When I zoomed in on her face to meter, the camera recommended a shutter speed around 1/100 second at an aperture of f/5.6. I added a stop of light by changing the shutter speed to 1/50 second. This is normally too slow a shutter speed for a lens of this focal length, but the lens has an image stabilization (IS) feature for hand holding the camera and lens at longer shutter speeds. Without the IS feature on the lens, I would need a shutter speed of 1/100 second with an ISO of 800 or 1/200 second with an ISO of 1600. The slower ISO of 400 gives me a cleaner, less noisy image.
The image of Beth is a 3/4 portrait so I could use a wider focal length of 55mm. For a full length portrait you can go wider yet with your focal length. I wanted the trees behind Beth to show up more so a wider focal length and a smaller aperture of f/8 brings the background a little more in focus.
Photo Info, Kristina: Canon EOS 5D Mark III. Canon EF 100-300mm IS DO lens at 95 mm. 1/50 sec, f/5.6, ISO 400.
Photo Info, Beth: Canon EOS 5D Mark III. Canon EF 24-105mm lens at 55mm. 1/125 sec, f/8, ISO 400.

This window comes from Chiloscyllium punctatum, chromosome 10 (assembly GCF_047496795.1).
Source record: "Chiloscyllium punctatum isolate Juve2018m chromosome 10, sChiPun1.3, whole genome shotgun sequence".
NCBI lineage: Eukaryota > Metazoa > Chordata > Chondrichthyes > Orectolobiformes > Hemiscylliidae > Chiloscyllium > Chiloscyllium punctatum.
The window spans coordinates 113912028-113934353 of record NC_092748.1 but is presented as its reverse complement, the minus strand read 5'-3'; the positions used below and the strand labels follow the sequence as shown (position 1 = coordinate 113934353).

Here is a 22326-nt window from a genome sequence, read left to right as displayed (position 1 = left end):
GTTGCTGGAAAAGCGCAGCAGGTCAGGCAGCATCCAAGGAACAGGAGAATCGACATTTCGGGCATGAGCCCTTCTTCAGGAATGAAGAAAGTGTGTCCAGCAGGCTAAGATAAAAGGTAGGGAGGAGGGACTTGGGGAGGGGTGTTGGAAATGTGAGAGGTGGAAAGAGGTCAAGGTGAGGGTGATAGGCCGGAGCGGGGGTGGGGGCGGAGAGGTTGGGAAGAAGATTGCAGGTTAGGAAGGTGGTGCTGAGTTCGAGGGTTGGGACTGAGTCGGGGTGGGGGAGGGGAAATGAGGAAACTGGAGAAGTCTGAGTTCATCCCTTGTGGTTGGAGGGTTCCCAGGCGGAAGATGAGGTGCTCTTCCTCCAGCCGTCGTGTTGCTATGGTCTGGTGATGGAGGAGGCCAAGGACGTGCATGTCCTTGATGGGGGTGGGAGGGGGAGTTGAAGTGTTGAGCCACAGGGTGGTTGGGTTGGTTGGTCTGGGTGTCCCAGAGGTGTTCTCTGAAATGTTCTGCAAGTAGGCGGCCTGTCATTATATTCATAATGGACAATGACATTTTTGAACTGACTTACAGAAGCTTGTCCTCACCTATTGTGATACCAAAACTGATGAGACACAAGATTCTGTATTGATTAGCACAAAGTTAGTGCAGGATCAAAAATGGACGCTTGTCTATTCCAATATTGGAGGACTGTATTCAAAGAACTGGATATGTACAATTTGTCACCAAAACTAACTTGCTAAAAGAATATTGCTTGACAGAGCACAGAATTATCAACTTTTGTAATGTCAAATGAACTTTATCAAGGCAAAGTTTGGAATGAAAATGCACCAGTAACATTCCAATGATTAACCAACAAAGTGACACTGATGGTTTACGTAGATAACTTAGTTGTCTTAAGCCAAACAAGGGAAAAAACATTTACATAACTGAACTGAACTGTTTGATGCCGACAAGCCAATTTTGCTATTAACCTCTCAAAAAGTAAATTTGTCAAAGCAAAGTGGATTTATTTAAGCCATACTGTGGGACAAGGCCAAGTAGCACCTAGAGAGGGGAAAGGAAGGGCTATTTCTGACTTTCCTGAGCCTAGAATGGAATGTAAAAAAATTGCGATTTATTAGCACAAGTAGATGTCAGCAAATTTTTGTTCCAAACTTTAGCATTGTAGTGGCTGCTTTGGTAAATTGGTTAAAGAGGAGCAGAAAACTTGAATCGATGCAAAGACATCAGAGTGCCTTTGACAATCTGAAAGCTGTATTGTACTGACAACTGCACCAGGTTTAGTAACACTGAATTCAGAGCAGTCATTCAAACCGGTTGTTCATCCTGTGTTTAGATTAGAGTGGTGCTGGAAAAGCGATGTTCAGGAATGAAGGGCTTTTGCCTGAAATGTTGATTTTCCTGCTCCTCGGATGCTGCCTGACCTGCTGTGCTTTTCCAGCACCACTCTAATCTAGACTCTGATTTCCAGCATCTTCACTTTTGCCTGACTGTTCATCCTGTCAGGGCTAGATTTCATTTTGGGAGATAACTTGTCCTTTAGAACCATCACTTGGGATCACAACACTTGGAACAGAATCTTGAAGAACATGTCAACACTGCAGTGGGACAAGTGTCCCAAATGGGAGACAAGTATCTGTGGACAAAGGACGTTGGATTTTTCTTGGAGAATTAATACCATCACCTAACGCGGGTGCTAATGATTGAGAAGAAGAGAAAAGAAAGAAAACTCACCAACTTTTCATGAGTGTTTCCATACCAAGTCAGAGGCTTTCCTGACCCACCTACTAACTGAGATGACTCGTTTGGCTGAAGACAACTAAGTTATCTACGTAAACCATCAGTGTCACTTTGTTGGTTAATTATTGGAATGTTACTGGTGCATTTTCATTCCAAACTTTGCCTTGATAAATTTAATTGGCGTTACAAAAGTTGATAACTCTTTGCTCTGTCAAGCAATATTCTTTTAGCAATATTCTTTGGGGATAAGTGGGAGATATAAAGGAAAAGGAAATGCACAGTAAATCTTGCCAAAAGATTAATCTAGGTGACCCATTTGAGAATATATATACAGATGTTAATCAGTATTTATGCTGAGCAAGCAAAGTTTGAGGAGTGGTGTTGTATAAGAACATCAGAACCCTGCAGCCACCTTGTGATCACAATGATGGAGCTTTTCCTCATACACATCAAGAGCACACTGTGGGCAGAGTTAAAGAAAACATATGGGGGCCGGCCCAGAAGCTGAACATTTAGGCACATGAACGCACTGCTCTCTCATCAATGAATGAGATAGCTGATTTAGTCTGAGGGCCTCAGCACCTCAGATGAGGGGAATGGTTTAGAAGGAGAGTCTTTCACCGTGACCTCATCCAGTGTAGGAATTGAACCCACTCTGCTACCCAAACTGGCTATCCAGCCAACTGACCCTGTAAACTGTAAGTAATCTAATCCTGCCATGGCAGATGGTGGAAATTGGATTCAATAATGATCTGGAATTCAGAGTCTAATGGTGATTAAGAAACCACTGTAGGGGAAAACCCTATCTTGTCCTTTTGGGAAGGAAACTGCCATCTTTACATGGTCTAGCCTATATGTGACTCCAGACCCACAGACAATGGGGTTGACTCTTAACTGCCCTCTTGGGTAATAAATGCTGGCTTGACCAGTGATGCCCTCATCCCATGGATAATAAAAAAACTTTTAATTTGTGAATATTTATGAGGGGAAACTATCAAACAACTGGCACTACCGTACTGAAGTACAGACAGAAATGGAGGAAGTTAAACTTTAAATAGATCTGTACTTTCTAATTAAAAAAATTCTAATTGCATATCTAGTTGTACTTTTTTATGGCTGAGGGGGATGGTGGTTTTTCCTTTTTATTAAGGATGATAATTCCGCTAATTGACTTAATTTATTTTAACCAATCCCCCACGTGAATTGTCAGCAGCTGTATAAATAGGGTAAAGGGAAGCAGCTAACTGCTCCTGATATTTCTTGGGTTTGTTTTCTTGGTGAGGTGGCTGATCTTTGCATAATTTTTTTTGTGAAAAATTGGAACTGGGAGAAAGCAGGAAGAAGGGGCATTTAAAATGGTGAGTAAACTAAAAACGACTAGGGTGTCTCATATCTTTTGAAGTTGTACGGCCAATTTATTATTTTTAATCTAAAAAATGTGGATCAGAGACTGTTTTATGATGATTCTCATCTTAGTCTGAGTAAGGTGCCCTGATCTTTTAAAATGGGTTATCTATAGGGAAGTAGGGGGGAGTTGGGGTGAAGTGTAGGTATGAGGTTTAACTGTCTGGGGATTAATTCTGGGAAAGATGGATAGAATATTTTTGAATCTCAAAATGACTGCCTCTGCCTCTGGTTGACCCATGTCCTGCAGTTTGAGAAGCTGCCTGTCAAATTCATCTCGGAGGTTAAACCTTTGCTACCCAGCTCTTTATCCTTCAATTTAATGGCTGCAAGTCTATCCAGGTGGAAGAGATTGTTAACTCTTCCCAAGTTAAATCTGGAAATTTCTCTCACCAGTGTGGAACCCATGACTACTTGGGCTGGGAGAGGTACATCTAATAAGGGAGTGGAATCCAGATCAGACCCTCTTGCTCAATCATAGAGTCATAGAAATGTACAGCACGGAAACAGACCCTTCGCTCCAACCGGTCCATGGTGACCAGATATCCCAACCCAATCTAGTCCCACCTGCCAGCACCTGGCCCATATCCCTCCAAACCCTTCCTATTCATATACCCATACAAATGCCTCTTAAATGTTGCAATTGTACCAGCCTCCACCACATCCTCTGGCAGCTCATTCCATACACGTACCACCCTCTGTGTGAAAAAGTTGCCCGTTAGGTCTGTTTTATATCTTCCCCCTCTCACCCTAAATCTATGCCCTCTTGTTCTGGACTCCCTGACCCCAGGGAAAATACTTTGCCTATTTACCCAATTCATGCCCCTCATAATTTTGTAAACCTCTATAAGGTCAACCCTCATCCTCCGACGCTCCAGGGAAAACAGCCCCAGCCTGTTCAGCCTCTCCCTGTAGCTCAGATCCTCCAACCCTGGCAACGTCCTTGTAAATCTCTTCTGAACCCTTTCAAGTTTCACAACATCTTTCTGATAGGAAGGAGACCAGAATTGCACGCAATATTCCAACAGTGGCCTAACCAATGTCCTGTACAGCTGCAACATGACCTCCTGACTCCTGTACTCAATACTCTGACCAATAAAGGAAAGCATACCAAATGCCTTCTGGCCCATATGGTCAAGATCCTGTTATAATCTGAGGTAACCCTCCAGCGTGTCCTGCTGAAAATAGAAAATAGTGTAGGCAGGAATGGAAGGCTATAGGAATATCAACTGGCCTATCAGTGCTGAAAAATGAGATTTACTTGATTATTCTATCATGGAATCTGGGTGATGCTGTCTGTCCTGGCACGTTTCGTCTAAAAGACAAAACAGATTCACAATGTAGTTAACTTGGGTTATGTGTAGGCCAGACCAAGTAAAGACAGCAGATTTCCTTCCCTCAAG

Originally posted January 7, 2013. Revised and re-posted January 2, 2021.
Winter Photography Series Links
“How To” Series: Winter Photography – An Overview with links to all the articles
More Article Links
The Best National Parks to Photograph in Winter
One Photographer and Nine Outdoor/Travel Writers Pick the Best Winter National Parks
“How To” Series: Snowy Owl Photography
Understanding apertures, shutter speeds and ISO settings
Using Reflected Light Meters, Part One – information on exposure compensation.
How to Use Your Camera’s Exposure Compensation Scale
For more information on metering, exposure compensation, depth of field, focal lengths for various kinds of portraits, and a lot more information on creating better portraits, read Digital Photography Exposure for Dummies. Highly recommended by pros and amateurs alike, it is one of the highest rated photography books at Amazon.com. More information about how it will improve your photography is in this article, and you can buy it at Amazon.com.
Excellent “How To Photograph People” Books